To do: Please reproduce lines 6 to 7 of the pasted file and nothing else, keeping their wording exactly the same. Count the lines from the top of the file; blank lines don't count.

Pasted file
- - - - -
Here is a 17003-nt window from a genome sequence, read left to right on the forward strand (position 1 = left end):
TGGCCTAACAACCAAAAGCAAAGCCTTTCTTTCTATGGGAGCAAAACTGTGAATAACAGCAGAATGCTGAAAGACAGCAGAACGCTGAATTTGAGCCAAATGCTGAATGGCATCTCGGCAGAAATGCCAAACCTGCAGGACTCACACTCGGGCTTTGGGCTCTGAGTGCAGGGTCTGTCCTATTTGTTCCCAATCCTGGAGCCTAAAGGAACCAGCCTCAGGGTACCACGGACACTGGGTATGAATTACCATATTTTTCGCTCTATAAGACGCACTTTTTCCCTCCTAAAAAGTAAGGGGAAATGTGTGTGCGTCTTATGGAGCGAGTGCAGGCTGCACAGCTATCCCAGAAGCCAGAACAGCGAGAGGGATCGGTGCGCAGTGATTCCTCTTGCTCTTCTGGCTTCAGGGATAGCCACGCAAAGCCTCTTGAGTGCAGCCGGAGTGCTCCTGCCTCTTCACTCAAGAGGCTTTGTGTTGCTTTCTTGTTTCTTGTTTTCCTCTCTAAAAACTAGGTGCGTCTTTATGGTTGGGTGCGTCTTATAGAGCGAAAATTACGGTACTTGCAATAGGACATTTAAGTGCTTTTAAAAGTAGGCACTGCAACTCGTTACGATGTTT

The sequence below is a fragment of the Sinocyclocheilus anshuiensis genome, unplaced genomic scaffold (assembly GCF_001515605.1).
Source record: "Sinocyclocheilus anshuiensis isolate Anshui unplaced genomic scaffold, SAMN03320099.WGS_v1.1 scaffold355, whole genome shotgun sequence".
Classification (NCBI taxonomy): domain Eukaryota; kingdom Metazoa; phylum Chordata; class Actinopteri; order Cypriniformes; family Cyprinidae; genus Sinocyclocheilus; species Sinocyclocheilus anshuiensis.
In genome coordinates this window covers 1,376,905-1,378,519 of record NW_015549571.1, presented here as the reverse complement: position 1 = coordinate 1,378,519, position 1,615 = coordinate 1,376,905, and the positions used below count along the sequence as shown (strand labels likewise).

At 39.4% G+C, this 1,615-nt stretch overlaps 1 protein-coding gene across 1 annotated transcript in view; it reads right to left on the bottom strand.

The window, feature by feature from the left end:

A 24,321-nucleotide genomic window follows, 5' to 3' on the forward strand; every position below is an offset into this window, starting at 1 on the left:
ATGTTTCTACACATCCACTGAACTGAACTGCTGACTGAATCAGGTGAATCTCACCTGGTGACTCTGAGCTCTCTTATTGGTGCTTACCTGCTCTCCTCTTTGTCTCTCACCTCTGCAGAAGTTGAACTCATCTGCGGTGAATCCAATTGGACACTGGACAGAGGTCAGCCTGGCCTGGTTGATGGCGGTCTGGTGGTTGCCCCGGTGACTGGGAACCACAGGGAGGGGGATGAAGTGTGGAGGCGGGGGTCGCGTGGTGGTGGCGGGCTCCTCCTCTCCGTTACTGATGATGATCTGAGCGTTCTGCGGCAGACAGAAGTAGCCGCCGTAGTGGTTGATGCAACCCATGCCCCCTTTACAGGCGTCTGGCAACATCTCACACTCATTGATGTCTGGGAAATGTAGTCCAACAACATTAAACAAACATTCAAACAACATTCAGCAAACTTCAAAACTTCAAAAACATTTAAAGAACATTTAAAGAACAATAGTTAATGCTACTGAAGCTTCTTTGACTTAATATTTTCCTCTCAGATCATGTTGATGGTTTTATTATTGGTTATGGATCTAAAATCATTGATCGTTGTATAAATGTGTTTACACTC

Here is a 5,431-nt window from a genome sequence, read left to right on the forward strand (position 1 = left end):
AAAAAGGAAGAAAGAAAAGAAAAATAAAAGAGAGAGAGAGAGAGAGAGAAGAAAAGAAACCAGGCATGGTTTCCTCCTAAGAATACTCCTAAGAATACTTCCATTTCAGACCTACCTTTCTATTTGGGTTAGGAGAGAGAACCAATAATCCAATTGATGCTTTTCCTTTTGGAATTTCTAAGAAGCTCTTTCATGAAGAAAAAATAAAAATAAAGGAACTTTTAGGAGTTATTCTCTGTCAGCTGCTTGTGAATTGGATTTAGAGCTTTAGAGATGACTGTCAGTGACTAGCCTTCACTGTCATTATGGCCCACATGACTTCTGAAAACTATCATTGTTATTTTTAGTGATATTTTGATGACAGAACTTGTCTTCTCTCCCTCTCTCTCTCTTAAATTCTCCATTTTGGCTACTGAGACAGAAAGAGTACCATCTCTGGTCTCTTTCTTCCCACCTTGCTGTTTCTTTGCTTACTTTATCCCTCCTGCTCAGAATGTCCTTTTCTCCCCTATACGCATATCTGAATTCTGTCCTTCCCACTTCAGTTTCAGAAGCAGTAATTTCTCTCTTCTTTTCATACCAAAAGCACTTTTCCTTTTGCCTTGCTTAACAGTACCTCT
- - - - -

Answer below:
In genome coordinates this window covers 1,376,905-1,378,519 of record NW_015549571.1, presented here as the reverse complement: position 1 = coordinate 1,378,519, position 1,615 = coordinate 1,376,905, and the positions used below count along the sequence as shown (strand labels likewise).

At 39.4% G+C, this 1,615-nt stretch overlaps 1 protein-coding gene across 1 annotated transcript in view; it reads right to left on the bottom strand.